2) Before the guardian arrives or after they leave, expect “unofficial” pressure from police while the suspect is retained in a holding cell. Our society already lets sleep deprivation, solitary confinement, and stress positions go as not being torture against suspected terrorists, its only a matter of time till such techniques are used domestically (in some cases Radley comments on I would contend they already are). The police will always have the benefit of the doubt from those who hold them accountable, no one would question if the cops claimed a suspect became agitated and needed to be restrained, separated from others, and woken every 30 minutes to “check on them”.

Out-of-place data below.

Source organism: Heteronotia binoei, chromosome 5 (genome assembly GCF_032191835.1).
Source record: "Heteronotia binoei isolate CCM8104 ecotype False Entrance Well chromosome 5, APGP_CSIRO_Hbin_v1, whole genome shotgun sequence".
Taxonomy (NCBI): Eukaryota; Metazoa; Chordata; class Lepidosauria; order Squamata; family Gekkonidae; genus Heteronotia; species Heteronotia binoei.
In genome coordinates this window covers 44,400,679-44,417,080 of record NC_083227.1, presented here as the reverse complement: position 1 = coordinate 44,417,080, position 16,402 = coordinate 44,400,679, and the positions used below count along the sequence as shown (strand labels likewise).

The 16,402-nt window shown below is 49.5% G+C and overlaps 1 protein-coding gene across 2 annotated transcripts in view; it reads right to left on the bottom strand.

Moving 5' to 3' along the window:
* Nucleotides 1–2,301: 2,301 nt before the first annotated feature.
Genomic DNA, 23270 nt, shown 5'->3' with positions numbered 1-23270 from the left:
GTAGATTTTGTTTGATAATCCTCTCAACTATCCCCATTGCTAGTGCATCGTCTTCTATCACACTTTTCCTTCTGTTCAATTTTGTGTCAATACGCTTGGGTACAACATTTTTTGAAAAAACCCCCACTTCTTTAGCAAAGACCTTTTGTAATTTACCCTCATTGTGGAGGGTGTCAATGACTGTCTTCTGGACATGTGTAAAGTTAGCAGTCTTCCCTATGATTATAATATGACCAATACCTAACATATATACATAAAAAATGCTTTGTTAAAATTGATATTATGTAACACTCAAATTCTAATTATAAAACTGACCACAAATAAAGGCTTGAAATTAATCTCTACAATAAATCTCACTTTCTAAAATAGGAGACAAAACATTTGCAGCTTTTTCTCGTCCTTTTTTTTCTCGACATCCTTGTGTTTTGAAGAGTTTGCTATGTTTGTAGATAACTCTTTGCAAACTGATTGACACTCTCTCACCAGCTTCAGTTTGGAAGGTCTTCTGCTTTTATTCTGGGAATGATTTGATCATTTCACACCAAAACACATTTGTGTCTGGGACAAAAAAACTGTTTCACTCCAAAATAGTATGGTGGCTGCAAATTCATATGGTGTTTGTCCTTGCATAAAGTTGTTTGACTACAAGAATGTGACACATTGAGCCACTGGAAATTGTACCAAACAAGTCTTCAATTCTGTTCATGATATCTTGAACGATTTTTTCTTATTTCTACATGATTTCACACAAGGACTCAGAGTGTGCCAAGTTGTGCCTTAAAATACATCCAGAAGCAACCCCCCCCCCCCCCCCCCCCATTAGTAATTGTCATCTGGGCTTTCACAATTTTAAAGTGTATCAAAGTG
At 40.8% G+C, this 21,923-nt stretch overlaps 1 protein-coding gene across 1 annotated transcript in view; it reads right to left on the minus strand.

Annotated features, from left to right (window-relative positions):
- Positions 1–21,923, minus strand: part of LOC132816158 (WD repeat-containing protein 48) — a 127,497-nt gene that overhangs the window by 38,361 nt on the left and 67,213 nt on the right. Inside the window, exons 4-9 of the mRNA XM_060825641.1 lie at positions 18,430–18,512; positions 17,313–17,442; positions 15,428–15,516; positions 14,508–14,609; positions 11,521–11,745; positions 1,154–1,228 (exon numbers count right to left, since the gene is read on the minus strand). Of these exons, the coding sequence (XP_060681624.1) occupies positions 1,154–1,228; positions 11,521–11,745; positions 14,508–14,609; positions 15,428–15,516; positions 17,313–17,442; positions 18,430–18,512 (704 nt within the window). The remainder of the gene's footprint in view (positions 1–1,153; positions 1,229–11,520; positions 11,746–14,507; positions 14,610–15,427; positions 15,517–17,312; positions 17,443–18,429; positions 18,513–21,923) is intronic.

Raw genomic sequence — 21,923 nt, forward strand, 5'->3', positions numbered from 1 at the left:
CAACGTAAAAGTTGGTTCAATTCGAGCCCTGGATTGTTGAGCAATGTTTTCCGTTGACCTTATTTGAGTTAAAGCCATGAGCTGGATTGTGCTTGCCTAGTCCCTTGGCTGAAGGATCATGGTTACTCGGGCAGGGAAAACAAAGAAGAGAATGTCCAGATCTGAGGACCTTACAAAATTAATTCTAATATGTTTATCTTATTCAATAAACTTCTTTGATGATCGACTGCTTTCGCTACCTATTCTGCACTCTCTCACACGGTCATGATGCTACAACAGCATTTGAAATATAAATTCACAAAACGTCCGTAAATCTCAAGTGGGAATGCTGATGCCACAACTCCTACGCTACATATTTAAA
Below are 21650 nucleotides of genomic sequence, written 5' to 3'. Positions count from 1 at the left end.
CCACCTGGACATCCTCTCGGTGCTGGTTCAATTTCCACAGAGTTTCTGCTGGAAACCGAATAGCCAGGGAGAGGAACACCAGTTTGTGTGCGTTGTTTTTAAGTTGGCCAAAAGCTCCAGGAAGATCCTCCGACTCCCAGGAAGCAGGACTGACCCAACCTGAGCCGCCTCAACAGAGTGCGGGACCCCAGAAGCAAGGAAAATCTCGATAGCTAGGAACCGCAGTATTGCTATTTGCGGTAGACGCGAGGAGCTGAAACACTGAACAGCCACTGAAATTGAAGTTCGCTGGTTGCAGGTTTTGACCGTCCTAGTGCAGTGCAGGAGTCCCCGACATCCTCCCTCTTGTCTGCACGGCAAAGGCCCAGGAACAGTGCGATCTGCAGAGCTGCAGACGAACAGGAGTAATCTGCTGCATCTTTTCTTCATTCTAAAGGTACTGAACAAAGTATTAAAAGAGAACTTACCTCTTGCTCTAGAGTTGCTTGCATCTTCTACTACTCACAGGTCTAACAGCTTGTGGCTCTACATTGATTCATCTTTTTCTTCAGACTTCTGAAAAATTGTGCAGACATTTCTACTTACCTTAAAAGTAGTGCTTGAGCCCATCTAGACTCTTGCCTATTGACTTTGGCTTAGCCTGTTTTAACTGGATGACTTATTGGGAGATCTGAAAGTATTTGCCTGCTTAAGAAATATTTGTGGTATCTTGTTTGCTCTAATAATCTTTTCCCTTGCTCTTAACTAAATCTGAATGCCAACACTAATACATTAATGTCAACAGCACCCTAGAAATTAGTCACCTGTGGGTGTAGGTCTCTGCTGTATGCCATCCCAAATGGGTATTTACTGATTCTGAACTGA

So long as the system rewards arrests and convictions, with no discernible punishment for when the police coerce and frame innocent people, then nothing will change.

  14. #14 |  A Critic | 

    @Radley

    “Tastes like suffering.”

    That seems considerably less cruel than the factory farmed meat which you most likely eat. Tortured for less time, better living conditions, better food. Plus each bird is probably sincerely appreciated.

    While I abstain from eating factory farmed meat, the little songbird does tempt me.

  15. #15 |  Man in Gorilla Suit Watches House Fire | Fast Fails | The Best Fail Channels | 

    […] -via The Agitator Article | 0 Comments January 15, […]

  16. #16 |  Tim | 

    Casu marzu (the maggot cheese) is legal now, as it’s been recognized as a “traditional” food, which is exempt. Mangosteen hasn’t been illegal in the US for a while. The haggis was a surprise, though, given what’s in bologna and sausage…